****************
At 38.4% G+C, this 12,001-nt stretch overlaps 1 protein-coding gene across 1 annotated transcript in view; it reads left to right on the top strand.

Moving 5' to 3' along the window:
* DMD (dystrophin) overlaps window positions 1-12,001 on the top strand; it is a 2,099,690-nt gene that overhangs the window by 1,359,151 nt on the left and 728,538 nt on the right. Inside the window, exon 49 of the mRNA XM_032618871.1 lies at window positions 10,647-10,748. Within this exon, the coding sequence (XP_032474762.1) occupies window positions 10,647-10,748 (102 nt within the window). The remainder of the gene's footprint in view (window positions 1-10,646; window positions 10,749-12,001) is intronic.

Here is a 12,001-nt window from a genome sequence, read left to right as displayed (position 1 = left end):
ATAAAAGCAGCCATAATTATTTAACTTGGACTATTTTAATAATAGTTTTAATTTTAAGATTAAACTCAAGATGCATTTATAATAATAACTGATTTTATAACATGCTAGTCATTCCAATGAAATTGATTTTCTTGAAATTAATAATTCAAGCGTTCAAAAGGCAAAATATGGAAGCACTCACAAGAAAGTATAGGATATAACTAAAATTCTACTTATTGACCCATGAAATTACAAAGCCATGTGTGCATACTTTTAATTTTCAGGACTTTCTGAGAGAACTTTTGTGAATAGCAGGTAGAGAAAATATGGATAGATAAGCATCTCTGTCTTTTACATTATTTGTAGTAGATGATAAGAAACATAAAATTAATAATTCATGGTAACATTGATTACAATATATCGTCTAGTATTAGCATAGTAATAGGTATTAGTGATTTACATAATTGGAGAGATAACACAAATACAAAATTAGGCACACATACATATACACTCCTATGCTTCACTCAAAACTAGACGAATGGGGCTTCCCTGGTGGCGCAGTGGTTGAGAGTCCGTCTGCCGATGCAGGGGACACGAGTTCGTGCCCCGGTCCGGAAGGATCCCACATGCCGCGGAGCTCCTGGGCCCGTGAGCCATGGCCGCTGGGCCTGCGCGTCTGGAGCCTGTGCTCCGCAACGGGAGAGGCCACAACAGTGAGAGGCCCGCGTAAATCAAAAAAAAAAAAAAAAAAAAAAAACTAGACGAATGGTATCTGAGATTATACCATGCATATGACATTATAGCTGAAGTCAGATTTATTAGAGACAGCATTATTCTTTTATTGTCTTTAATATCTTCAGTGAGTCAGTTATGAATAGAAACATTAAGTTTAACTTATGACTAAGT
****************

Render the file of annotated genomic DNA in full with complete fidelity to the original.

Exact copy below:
At 38.4% G+C, this 12,001-nt stretch overlaps 1 protein-coding gene across 1 annotated transcript in view; it reads left to right on the top strand.

Moving 5' to 3' along the window:
* DMD (dystrophin) overlaps window positions 1-12,001 on the top strand; it is a 2,099,690-nt gene that overhangs the window by 1,359,151 nt on the left and 728,538 nt on the right. Inside the window, exon 49 of the mRNA XM_032618871.1 lies at window positions 10,647-10,748. Within this exon, the coding sequence (XP_032474762.1) occupies window positions 10,647-10,748 (102 nt within the window). The remainder of the gene's footprint in view (window positions 1-10,646; window positions 10,749-12,001) is intronic.

Here is a 12,001-nt window from a genome sequence, read left to right as displayed (position 1 = left end):
ATAAAAGCAGCCATAATTATTTAACTTGGACTATTTTAATAATAGTTTTAATTTTAAGATTAAACTCAAGATGCATTTATAATAATAACTGATTTTATAACATGCTAGTCATTCCAATGAAATTGATTTTCTTGAAATTAATAATTCAAGCGTTCAAAAGGCAAAATATGGAAGCACTCACAAGAAAGTATAGGATATAACTAAAATTCTACTTATTGACCCATGAAATTACAAAGCCATGTGTGCATACTTTTAATTTTCAGGACTTTCTGAGAGAACTTTTGTGAATAGCAGGTAGAGAAAATATGGATAGATAAGCATCTCTGTCTTTTACATTATTTGTAGTAGATGATAAGAAACATAAAATTAATAATTCATGGTAACATTGATTACAATATATCGTCTAGTATTAGCATAGTAATAGGTATTAGTGATTTACATAATTGGAGAGATAACACAAATACAAAATTAGGCACACATACATATACACTCCTATGCTTCACTCAAAACTAGACGAATGGGGCTTCCCTGGTGGCGCAGTGGTTGAGAGTCCGTCTGCCGATGCAGGGGACACGAGTTCGTGCCCCGGTCCGGAAGGATCCCACATGCCGCGGAGCTCCTGGGCCCGTGAGCCATGGCCGCTGGGCCTGCGCGTCTGGAGCCTGTGCTCCGCAACGGGAGAGGCCACAACAGTGAGAGGCCCGCGTAAATCAAAAAAAAAAAAAAAAAAAAAAAACTAGACGAATGGTATCTGAGATTATACCATGCATATGACATTATAGCTGAAGTCAGATTTATTAGAGACAGCATTATTCTTTTATTGTCTTTAATATCTTCAGTGAGTCAGTTATGAATAGAAACATTAAGTTTAACTTATGACTAAGT